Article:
Registered intellectual property (IP) rights provide you with exclusive rights. You have the opportunity to sell, promote or develop your product while limiting competition from other businesses or individuals for set periods. However, IP rights are restricted in both their duration and scope. This is to balance the incentives to innovate with the need for competition.
Each IP right has its own restriction. For instance, standard patents last for 20 years and designs for 10 years. Renewal fees must be paid to ensure patents and designs remain in force for these periods. Trade marks can remain in force indefinitely provided renewal fees are paid every 10 years.
Patents, trade marks, designs and plant breeder’s rights are designed for different products and are applied in various ways. They require applicants to complete differing compliance criteria.
You should familiarise yourself with the different rights before you apply. Applying for the wrong protection can be costly.
Protecting your IP early is important when establishing your product or service in the market. It can be the difference between success and failure.
IP rights provide competitive advantages
IP rights provide you with a number of competitive advantages. They can be an extremely valuable bargaining tool and, in most cases, be sold for financial gain.
IP rights may help you or your business compete using the reputation associated with a product and innovation rather than on price alone. They give you the right to determine who can use your IP and how it can be used.
IP rights differ from physical assets because they can be used many times without diminishing. For example, the same IP can be licensed to a number of different licensees each based on a specified geographic region.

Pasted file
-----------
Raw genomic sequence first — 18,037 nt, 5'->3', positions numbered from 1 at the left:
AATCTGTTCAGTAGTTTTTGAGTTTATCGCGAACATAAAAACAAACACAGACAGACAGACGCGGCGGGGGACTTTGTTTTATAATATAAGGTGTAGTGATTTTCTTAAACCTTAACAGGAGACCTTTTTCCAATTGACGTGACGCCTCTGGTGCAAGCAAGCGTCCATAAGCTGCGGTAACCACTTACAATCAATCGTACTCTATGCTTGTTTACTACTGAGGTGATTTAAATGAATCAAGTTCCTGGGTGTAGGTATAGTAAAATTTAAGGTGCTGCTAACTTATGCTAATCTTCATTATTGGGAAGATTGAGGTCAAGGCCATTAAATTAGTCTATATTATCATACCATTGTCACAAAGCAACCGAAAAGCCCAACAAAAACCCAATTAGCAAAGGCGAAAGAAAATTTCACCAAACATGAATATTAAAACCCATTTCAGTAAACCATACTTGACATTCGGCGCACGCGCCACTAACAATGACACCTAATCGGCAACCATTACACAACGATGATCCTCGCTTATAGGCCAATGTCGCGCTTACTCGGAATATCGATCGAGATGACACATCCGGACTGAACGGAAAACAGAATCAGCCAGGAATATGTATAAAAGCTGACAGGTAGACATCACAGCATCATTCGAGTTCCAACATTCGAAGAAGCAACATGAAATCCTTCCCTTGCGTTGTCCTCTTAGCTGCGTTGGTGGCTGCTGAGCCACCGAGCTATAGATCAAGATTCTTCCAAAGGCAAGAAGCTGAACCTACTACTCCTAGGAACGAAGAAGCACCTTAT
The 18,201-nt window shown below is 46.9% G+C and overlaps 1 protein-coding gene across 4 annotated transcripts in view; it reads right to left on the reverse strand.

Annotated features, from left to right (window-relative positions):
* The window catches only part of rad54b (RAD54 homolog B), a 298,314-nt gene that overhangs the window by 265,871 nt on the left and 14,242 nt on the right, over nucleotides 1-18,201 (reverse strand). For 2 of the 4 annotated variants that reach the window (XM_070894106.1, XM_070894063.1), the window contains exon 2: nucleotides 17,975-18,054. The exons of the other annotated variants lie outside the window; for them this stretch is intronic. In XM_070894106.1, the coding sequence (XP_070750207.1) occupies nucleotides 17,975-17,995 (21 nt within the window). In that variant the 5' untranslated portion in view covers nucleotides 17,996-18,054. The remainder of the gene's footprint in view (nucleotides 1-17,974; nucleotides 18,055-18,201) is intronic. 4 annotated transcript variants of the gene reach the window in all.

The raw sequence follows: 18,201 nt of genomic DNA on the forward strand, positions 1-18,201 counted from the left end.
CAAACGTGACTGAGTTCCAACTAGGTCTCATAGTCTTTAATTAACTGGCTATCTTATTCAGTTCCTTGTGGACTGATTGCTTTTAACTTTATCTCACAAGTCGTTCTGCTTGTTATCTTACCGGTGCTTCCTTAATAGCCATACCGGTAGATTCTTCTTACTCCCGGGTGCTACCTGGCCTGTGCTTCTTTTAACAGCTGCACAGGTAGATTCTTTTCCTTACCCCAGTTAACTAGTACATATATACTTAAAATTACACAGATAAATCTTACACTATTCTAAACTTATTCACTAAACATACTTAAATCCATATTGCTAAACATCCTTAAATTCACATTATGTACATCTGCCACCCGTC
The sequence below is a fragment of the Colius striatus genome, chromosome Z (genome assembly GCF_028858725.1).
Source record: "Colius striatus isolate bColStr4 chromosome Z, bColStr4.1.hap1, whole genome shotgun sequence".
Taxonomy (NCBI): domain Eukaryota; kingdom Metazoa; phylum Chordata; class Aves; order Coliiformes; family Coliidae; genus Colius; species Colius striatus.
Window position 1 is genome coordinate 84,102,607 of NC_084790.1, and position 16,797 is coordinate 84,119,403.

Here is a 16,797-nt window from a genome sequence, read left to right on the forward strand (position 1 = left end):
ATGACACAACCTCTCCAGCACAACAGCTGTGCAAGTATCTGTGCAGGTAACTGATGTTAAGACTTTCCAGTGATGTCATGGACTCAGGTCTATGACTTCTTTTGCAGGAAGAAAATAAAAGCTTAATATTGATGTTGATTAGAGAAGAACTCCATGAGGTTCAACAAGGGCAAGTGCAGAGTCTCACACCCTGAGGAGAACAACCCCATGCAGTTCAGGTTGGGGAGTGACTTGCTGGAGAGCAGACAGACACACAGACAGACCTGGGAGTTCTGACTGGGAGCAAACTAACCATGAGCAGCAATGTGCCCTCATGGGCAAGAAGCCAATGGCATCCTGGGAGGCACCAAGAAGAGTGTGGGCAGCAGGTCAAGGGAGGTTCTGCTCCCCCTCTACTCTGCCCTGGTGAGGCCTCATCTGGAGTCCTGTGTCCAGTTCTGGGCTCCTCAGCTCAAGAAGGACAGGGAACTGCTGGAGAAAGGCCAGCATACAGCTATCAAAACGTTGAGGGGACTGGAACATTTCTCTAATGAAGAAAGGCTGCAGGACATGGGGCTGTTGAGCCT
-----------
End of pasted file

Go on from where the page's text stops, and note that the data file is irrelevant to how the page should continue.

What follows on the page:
IP laws reduce the chances of your products and/or services being replicated and passed off as those of a rival trader, and can open up new opportunities.
For these reasons, IP rights can become valuable assets.
Buyer beware: IP is not automatically included
When buying into a business, you are responsible for ensuring that the IP rights are included.
An example that highlights the importance of this point is Volkswagen's takeover of Rolls-Royce Motor Cars. Volkswagen wrongly assumed that if it purchased Rolls-Royce all the IP rights to the brand would also be included. This was despite the directors of Rolls-Royce clearly stating that BMW was the preferred custodian of the Rolls-Royce brand name. The situation led to a long, expensive and bitter legal battle before the European Commission, in which Volkswagen questioned Rolls-Royce’s moral right to control the brand name.
A range of IP rights can be used to protect different aspects of the same product or service.
A product can have patents applying to how it works, a registered trade mark protecting its brand name and a design for its appearance. These layers of protection can be used in complementary ways.
For example, when innovator Katherine Drayton came up with an idea for an ergonomic beach chair, she didn’t just take out one IP right to protect her idea. She decided that she would take out design rights, a patent and a trade mark. Each served a different purpose for her product.
The more IP rights that can be used to protect a particular product or service, the more resistant your product or service will be to imitation and competition.
IP rights can benefit society
IP rights encourage owners to engage in innovative activities that benefit society.
For example, a team of astronomers from the Commonwealth Scientific and Industrial Research Organisation (CSIRO) were working on overcoming the distortion of radio waves and discovered wireless local area network (WLAN), which is the pre-cursor to Wireless Fidelity (Wi-Fi). They then secured the rights (a patent) to their discovery.